What is the Uniform Parentage Act and Why Should You Care?

When you think of the words “mother” and “father,” what do you envision? Do you see your parents clapping together after you took your first steps? Do you see your dad tucking you into bed? Do you feel your mom’s kiss on the cheek as she leaves for work?

Much of what we believe or expect from parenthood depends on the historical view of the family. But with today’s technology, this traditional view of the nuclear family changes. Now women can get pregnant via in vitro fertilization without ever meeting their child’s father. Parents who can’t conceive on their own can hire a surrogate to carry their son or daughter during gestation.

When the genetic makeup of a child comes from someone other than his or her parents, who has legal parenting rights?

The Uniform Parentage Act of 2002 took all of the above factors into account to define each parent’s individual rights. It also explains the specific legal procedure for determining paternity and genetic testing.

We’ve created an outline of the most basic terms in this legislation, so read on to understand your obligations and legal rights as a parent.

Legal Maternity

Traditionally, the law considered the mother to be the woman who physically bore the child. Under the 2002 law, the legal definition of mother has expanded to include:

  • A woman designated as an adoptive mother by a judge.
  • A woman whose egg was fertilized.
  • A woman who entered into a gestational agreement.

In these extenuating circumstances, the woman who carried the child does not have maternity rights under the law. If any of the above categories apply to your situation, the law protects your rights as a mother. We’ll discuss those legal rights later on in this post.

Legal Paternity

Before parenting rights became a prominent legal issue, fathers who had a child but were not married to the child’s mother could not qualify for parenting rights. Instead, all decision making ability and legal responsibilities were delegated to the child’s mother.

Today, the Uniform Parentage Act protects the rights of fathers. A legal father can include any of the following:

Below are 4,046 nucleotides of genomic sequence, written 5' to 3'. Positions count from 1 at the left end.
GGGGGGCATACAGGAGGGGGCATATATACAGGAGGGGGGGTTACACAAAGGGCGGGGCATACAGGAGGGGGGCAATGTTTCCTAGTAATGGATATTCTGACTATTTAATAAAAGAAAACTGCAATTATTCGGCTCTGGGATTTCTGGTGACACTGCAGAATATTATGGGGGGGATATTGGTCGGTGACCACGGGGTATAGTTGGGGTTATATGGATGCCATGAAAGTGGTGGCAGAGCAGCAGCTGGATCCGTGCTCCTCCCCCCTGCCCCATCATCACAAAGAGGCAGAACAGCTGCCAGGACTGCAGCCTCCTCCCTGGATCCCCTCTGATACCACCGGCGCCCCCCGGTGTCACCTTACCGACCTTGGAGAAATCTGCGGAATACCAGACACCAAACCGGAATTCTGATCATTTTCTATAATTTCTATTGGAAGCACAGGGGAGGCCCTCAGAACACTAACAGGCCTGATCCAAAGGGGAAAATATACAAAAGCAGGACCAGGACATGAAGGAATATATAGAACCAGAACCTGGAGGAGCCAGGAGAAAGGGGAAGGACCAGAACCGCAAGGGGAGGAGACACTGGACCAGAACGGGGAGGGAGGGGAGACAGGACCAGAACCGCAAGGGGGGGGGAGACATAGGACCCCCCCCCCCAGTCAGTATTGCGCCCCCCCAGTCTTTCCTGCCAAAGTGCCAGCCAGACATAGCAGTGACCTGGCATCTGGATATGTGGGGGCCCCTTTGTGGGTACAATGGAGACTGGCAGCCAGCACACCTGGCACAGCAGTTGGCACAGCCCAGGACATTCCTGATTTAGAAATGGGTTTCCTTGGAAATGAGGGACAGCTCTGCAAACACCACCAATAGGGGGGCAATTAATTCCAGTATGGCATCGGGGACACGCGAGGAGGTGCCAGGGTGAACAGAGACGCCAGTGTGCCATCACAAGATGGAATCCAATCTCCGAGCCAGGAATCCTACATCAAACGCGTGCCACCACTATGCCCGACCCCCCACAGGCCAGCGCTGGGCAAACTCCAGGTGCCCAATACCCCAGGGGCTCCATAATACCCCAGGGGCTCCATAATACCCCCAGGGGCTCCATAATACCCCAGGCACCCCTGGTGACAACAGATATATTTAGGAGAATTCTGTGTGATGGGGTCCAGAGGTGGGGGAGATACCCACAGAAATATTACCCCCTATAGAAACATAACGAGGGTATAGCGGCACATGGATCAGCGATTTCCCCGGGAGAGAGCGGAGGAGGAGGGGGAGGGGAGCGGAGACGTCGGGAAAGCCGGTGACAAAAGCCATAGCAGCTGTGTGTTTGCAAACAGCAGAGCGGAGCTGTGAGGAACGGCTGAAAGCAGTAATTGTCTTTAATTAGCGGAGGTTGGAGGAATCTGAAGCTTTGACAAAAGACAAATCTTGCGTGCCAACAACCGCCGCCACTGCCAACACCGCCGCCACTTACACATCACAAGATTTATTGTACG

• Presumed father: the man who lived with the child during the first two years of life. A presumed father also includes the man who was married to the child’s mother when she gave birth whether or not the baby was his biological child.
  • Acknowledged father: the man who claimed paternity over the child.
  • Adjudicated father: the man designated as the adoptive or legal father by a judge, or a man determined to be the father by a gestational agreement.
  • Biological father: a man who gives his consent to assisted medical reproduction.

Regardless of the legal father’s relationship with the biological mother, once he proves his paternity, the law must protect his legal rights.

Determining Parentage

Parents who have already talked to the court about their adopted or non-biological children have legal documentation confirming their parentage. However, biological parents face a more extensive process to prove their paternity.

In the event of a civil dispute, the putative father, the assumed father involved in the suit, can establish paternity in one of two ways.

First, he can sign an affidavit assuming paternity. When he gives his consent, he agrees to perform all paternal responsibilities for the rest of his life. This agreement stays in effect as long as no other man claims to have paternal rights over the same child.

If the putative father wants to escape the responsibilities outlined by the affidavit, he must prove that he is not the biological father.

Second, he can undergo DNA testing. Using DNA from the mother, the presumed father, and the child, genetic testing can determine the probability that the presumed father is the child’s biological father. The court recognizes 95% probability and above as decisive evidence that the putative father is the biological father.

Though mothers have participated in DNA testing in some cases, the mother who carried the child is typically assumed to be the biological mother, unless egg donors or surrogates were involved.

Paternity Rights

Now that you understand the legal definitions of mother and father, we’ll explain the rights and obligations that the law expects of parents.

Each parent bears the responsibility to support the child, meaning that they provide for his or her needs. In the case of divorce or separation, the court may determine that a parent owes “spousal maintenance” or child support to provide for the child.

Both parents also have the right to visit or have custody of the child. Even if the father never married the child’s mother, he maintains his visitation or custody rights if he qualifies as the legal father.

The child also has a right to all insurance, social security, and inheritance from his or her parents, so determining legal paternity can benefit the child as well.


The Uniform Parenting Act seeks to protect the rights of both children and parents, even with the recent technological changes that alter our definitions of mother and father. If you feel that you qualify for paternity rights, contact a team of legal experts to establish your parentage and make a case for your legal rights.

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